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First… please!

It is very important that you consider accessibility from the early stages of the project and during all steps. This extra work will be minimum, especially if you already know the basics about web accessibility.

If you consider accessibility at the end of the project, you will have to come back to fix things that you already thought were nicely done but, guess what, a person with disability cannot use them. Even if you spend months working in the usability of your project, if you ask a blind person to try it and he or she cannot succeed, you are not usable at all, at least for people with disabilities. I am talking about visual, motor, hearing or cognitive disabilities, which is about 20% of the world’s population.

Assuming you consider accessibility, you need to do some testing to prove it

There are some automatic tools to validate web accessibility. However, not all guidelines can be evaluated automatically, so you need to evaluate manually.

Evaluation of web accessibility should start as soon as possible or at least the moment you have a test environment of the website. Do not wait until the end because it will take more time and effort to correct things that may have been corrected from the beginning (especially if you are using the same logic in multiple elements, making the same mistake again and again).

Validation can be done manually and with the help of automatic tools to find errors faster. For example, an automated tool can filter all alternative texts of the images, but only a human can determine whether these texts are equivalent to the images. Some recommendations are:


Tools online to validate websites

 

Tools to validate color contrast

 

Toolbars

 

Other tools


Manual testing

Once you check the compliance of the standards, you need to do some testing with just the keyboard and a screen reader. Cover your eyes and try it.

First, navigate the home page: header, menu, footer and left or right section.

Then navigate the entire website, search for widgets, accordions, tabpanels, carousel, canvas, svg, forms, etc. and verify the correct navigation and functionality. You can use: Tab, Shift + Tab (to return), arrows, enter, spacebar etc.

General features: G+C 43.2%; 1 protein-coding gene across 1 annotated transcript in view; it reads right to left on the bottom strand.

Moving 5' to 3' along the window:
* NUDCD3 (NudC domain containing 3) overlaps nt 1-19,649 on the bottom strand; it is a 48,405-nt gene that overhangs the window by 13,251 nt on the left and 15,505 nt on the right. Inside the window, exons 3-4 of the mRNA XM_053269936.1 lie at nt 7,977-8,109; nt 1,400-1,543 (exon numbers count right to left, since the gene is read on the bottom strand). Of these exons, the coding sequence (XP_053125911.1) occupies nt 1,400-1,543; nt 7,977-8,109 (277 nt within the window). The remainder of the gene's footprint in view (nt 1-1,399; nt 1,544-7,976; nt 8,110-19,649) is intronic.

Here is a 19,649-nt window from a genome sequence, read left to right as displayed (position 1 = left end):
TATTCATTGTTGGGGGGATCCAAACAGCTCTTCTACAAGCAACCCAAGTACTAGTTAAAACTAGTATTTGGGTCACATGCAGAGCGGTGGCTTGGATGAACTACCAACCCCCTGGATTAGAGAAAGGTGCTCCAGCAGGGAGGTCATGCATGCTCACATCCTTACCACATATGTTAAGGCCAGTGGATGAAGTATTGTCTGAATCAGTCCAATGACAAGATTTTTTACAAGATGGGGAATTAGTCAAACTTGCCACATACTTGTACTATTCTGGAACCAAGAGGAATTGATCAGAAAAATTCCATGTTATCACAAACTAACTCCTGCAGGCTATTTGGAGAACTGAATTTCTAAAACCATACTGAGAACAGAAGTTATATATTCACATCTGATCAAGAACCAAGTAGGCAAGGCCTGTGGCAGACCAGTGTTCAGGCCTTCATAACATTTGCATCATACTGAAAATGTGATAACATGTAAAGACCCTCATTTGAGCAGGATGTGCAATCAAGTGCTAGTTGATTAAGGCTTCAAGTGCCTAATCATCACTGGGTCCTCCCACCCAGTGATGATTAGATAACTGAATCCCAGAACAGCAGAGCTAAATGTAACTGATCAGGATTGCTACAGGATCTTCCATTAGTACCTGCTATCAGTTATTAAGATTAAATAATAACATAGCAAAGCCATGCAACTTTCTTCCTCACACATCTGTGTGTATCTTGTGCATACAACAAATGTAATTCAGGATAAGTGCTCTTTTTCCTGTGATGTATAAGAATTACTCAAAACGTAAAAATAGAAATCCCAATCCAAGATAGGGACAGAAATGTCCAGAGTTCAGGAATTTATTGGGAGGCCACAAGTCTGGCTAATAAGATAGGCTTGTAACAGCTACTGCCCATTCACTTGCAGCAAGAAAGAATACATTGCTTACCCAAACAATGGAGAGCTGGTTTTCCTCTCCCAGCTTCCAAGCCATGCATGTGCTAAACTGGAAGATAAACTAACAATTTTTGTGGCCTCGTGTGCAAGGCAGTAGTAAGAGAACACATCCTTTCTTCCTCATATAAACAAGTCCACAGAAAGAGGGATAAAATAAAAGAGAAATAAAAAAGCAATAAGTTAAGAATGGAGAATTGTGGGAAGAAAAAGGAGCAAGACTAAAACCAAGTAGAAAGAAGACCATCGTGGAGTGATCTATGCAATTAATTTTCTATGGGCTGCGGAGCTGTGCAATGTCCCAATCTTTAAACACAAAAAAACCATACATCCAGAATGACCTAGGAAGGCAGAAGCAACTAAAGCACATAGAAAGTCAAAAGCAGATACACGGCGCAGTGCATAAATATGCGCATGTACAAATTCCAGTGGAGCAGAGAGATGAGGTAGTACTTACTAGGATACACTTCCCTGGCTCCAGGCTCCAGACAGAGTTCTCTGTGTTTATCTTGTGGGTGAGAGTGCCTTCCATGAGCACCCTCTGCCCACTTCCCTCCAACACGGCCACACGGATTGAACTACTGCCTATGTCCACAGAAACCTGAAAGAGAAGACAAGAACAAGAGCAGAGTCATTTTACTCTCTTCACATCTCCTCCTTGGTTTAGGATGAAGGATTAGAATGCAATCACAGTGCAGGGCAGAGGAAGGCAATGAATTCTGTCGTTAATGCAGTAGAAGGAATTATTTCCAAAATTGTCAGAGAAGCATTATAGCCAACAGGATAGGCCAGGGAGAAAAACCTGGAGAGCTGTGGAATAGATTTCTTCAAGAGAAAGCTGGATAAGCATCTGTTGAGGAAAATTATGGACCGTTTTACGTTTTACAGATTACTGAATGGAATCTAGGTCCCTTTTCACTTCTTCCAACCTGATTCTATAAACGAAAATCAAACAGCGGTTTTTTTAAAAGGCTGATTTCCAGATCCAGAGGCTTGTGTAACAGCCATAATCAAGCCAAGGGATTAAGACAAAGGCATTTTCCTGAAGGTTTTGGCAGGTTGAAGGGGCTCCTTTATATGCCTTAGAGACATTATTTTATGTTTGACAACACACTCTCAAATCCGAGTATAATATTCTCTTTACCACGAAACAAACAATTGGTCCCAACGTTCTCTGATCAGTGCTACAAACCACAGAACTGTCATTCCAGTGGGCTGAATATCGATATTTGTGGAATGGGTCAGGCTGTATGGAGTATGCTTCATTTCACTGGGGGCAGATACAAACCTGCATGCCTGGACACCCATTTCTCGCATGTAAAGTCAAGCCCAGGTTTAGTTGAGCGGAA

Does the screen reader announce everything so you can understand without watching the screen?

Some people with disabilities use just the keyboard to navigate, but some assistive technologies also simulate the effect of the mouse, so make both options available.

 

I recommend testing at least with two screen readers:

 

You can use the following combinations:

  • JAWS with Internet Explorer
  • NVDA with Firefox
  • VoiceOver with Safari

 

It would be great if you have people with disabilities as part of your team so you can be sensitive about the challenges and get constant feedback.

When you test the site, validate at least the following:

  • That the elements that should receive focus (links, inputs or buttons), receive focus when you navigate with the keyboard
  • That the location of the focus is displayed
  •             That the screen reader announces labels and text alternatives
  •            That you can navigate correctly components such as menu and submenu, accordion, tabpanel, carousel, etc.
  •       You must also verify that the roles and states are announced by the screen reader
  •       Color contrasts


Once you find accessibility problems, find a way to fix it. Then, test again.


Important: accessibility must be maintained over time, especially on sites that are constantly updated.


In conclusion, accessibility must always be present.

Your extra work will have a positive impact on the lives of others.

The small decisions that you make every day can change the lives of millions.



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